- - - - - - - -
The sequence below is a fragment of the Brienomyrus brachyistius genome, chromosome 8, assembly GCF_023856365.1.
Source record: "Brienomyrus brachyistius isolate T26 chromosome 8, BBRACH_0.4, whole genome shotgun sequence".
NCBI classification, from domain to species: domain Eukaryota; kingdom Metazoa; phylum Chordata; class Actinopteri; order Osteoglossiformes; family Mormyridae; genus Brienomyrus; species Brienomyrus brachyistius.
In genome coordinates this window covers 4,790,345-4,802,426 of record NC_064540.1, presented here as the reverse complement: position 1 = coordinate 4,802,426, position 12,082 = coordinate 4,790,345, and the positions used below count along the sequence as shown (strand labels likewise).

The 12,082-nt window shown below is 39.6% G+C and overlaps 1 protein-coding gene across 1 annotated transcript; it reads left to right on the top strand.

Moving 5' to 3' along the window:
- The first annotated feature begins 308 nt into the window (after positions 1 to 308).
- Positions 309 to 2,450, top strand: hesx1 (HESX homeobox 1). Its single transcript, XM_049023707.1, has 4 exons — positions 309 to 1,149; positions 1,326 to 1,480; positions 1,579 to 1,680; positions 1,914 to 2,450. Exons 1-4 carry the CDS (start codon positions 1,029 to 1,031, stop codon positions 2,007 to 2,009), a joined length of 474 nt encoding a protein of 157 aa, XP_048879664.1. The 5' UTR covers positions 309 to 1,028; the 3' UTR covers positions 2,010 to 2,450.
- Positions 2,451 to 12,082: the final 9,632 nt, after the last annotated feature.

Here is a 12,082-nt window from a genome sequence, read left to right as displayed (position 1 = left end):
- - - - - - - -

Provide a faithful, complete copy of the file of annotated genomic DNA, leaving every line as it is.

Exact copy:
The sequence below is a fragment of the Brienomyrus brachyistius genome, chromosome 8, assembly GCF_023856365.1.
Source record: "Brienomyrus brachyistius isolate T26 chromosome 8, BBRACH_0.4, whole genome shotgun sequence".
NCBI classification, from domain to species: domain Eukaryota; kingdom Metazoa; phylum Chordata; class Actinopteri; order Osteoglossiformes; family Mormyridae; genus Brienomyrus; species Brienomyrus brachyistius.
In genome coordinates this window covers 4,790,345-4,802,426 of record NC_064540.1, presented here as the reverse complement: position 1 = coordinate 4,802,426, position 12,082 = coordinate 4,790,345, and the positions used below count along the sequence as shown (strand labels likewise).

The 12,082-nt window shown below is 39.6% G+C and overlaps 1 protein-coding gene across 1 annotated transcript; it reads left to right on the top strand.

Moving 5' to 3' along the window:
- The first annotated feature begins 308 nt into the window (after positions 1 to 308).
- Positions 309 to 2,450, top strand: hesx1 (HESX homeobox 1). Its single transcript, XM_049023707.1, has 4 exons — positions 309 to 1,149; positions 1,326 to 1,480; positions 1,579 to 1,680; positions 1,914 to 2,450. Exons 1-4 carry the CDS (start codon positions 1,029 to 1,031, stop codon positions 2,007 to 2,009), a joined length of 474 nt encoding a protein of 157 aa, XP_048879664.1. The 5' UTR covers positions 309 to 1,028; the 3' UTR covers positions 2,010 to 2,450.
- Positions 2,451 to 12,082: the final 9,632 nt, after the last annotated feature.

Here is a 12,082-nt window from a genome sequence, read left to right as displayed (position 1 = left end):